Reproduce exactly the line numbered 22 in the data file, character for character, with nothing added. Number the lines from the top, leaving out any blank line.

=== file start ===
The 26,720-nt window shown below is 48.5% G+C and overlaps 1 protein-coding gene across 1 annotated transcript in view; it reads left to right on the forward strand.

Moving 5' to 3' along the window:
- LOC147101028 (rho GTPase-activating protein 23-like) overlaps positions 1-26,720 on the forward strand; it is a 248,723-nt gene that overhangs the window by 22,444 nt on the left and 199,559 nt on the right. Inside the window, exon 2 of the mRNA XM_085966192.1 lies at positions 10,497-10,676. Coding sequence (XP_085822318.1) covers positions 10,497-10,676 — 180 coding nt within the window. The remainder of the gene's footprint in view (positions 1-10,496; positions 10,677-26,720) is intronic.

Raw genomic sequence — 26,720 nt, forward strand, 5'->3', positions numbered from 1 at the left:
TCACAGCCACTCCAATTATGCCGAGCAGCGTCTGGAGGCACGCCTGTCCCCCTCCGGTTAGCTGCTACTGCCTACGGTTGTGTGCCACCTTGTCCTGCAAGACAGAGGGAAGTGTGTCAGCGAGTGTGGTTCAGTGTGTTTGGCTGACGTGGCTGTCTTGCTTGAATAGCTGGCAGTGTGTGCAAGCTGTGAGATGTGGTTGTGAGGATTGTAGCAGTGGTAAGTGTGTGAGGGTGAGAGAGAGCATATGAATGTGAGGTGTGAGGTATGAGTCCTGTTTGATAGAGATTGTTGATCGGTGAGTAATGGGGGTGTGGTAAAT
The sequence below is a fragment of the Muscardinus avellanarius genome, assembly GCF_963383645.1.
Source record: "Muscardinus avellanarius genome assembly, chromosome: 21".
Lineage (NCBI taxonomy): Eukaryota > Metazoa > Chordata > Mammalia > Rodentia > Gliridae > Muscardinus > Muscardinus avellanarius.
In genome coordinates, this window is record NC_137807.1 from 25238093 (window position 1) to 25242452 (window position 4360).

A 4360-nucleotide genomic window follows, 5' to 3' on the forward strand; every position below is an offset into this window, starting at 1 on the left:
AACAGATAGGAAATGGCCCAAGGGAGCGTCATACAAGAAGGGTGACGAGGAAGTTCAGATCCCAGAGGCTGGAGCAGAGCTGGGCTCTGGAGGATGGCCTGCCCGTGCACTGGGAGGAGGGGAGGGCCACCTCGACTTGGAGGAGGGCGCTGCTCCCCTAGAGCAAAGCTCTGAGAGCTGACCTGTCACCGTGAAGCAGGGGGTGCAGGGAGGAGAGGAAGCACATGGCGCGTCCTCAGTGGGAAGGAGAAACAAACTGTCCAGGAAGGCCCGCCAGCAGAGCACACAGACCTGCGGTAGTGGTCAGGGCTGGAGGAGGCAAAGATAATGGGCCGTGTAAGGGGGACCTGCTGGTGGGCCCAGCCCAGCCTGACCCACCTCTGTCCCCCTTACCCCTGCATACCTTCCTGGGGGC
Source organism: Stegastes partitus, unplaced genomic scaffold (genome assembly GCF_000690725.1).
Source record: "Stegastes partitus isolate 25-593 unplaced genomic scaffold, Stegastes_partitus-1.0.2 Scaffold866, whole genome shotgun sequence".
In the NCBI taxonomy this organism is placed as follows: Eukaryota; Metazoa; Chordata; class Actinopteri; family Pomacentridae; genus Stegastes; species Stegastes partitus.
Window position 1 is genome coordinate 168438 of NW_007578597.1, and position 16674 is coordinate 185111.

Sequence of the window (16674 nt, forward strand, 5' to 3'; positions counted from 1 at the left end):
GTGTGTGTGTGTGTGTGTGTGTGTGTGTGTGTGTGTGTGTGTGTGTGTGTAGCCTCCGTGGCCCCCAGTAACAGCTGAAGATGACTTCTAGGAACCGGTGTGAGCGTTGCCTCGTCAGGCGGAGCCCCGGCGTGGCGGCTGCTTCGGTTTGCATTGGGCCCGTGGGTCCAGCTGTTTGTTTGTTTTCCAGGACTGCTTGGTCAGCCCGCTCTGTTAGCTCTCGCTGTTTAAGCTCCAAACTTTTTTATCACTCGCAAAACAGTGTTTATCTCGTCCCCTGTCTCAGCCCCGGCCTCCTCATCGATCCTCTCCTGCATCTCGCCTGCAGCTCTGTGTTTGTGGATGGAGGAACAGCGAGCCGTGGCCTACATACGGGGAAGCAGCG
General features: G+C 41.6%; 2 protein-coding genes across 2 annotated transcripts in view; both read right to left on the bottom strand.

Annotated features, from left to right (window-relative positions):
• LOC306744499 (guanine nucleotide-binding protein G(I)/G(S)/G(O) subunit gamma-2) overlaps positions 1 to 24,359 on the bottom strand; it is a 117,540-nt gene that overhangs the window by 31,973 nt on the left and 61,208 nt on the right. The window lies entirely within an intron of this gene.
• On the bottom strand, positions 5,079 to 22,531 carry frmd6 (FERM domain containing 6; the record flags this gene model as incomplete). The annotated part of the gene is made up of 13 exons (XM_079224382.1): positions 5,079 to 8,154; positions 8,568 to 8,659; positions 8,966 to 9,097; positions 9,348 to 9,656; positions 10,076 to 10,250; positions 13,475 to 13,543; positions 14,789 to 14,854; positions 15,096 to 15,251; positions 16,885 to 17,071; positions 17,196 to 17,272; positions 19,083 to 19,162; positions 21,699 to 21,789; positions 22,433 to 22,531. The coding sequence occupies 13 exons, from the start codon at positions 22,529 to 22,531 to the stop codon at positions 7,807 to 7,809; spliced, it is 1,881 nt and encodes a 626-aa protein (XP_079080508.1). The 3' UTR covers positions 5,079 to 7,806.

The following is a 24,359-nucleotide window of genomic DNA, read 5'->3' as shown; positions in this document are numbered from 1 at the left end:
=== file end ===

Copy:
The following is a 24,359-nucleotide window of genomic DNA, read 5'->3' as shown; positions in this document are numbered from 1 at the left end: